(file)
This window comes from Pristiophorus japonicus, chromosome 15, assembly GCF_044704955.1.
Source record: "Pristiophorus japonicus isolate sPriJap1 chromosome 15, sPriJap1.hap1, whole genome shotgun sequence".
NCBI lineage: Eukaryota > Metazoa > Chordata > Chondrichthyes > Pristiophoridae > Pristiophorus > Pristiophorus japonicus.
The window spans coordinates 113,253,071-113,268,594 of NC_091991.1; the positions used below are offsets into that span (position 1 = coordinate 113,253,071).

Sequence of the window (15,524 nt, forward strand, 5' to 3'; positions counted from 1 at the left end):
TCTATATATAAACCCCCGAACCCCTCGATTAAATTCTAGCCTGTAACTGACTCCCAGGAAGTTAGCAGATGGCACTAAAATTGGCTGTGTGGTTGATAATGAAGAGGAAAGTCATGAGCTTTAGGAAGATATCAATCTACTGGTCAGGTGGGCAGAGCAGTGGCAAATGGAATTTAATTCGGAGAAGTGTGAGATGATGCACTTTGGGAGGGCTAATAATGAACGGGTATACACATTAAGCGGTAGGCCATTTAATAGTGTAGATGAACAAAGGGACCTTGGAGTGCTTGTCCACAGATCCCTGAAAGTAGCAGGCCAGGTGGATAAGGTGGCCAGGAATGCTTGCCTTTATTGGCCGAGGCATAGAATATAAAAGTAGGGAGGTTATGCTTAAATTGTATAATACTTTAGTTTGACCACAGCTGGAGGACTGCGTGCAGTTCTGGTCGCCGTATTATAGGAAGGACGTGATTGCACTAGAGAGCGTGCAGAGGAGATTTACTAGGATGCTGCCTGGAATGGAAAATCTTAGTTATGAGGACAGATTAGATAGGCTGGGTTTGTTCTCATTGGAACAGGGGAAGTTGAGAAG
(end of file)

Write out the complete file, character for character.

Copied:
This window comes from Pristiophorus japonicus, chromosome 15, assembly GCF_044704955.1.
Source record: "Pristiophorus japonicus isolate sPriJap1 chromosome 15, sPriJap1.hap1, whole genome shotgun sequence".
NCBI lineage: Eukaryota > Metazoa > Chordata > Chondrichthyes > Pristiophoridae > Pristiophorus > Pristiophorus japonicus.
The window spans coordinates 113,253,071-113,268,594 of NC_091991.1; the positions used below are offsets into that span (position 1 = coordinate 113,253,071).

Sequence of the window (15,524 nt, forward strand, 5' to 3'; positions counted from 1 at the left end):
TCTATATATAAACCCCCGAACCCCTCGATTAAATTCTAGCCTGTAACTGACTCCCAGGAAGTTAGCAGATGGCACTAAAATTGGCTGTGTGGTTGATAATGAAGAGGAAAGTCATGAGCTTTAGGAAGATATCAATCTACTGGTCAGGTGGGCAGAGCAGTGGCAAATGGAATTTAATTCGGAGAAGTGTGAGATGATGCACTTTGGGAGGGCTAATAATGAACGGGTATACACATTAAGCGGTAGGCCATTTAATAGTGTAGATGAACAAAGGGACCTTGGAGTGCTTGTCCACAGATCCCTGAAAGTAGCAGGCCAGGTGGATAAGGTGGCCAGGAATGCTTGCCTTTATTGGCCGAGGCATAGAATATAAAAGTAGGGAGGTTATGCTTAAATTGTATAATACTTTAGTTTGACCACAGCTGGAGGACTGCGTGCAGTTCTGGTCGCCGTATTATAGGAAGGACGTGATTGCACTAGAGAGCGTGCAGAGGAGATTTACTAGGATGCTGCCTGGAATGGAAAATCTTAGTTATGAGGACAGATTAGATAGGCTGGGTTTGTTCTCATTGGAACAGGGGAAGTTGAGAAG